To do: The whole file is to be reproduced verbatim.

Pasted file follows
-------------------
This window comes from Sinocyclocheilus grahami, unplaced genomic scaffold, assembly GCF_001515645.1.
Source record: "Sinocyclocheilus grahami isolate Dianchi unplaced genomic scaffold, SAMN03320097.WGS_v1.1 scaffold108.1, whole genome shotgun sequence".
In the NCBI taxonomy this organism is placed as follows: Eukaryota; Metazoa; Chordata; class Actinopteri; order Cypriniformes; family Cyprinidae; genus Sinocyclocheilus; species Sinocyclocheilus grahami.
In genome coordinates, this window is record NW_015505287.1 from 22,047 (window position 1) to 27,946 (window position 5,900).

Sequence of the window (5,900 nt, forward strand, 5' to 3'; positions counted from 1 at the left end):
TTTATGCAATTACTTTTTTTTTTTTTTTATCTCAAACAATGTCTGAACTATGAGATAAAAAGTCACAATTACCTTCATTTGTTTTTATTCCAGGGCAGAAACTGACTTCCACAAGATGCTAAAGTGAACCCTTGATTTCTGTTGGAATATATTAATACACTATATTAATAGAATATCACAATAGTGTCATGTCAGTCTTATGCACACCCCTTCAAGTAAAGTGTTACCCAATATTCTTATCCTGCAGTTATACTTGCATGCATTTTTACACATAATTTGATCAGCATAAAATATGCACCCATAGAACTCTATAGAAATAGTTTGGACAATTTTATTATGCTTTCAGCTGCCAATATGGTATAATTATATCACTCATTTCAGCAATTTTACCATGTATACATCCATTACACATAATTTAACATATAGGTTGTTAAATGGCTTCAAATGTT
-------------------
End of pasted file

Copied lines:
This window comes from Sinocyclocheilus grahami, unplaced genomic scaffold, assembly GCF_001515645.1.
Source record: "Sinocyclocheilus grahami isolate Dianchi unplaced genomic scaffold, SAMN03320097.WGS_v1.1 scaffold108.1, whole genome shotgun sequence".
In the NCBI taxonomy this organism is placed as follows: Eukaryota; Metazoa; Chordata; class Actinopteri; order Cypriniformes; family Cyprinidae; genus Sinocyclocheilus; species Sinocyclocheilus grahami.
In genome coordinates, this window is record NW_015505287.1 from 22,047 (window position 1) to 27,946 (window position 5,900).

Sequence of the window (5,900 nt, forward strand, 5' to 3'; positions counted from 1 at the left end):
TTTATGCAATTACTTTTTTTTTTTTTTTATCTCAAACAATGTCTGAACTATGAGATAAAAAGTCACAATTACCTTCATTTGTTTTTATTCCAGGGCAGAAACTGACTTCCACAAGATGCTAAAGTGAACCCTTGATTTCTGTTGGAATATATTAATACACTATATTAATAGAATATCACAATAGTGTCATGTCAGTCTTATGCACACCCCTTCAAGTAAAGTGTTACCCAATATTCTTATCCTGCAGTTATACTTGCATGCATTTTTACACATAATTTGATCAGCATAAAATATGCACCCATAGAACTCTATAGAAATAGTTTGGACAATTTTATTATGCTTTCAGCTGCCAATATGGTATAATTATATCACTCATTTCAGCAATTTTACCATGTATACATCCATTACACATAATTTAACATATAGGTTGTTAAATGGCTTCAAATGTT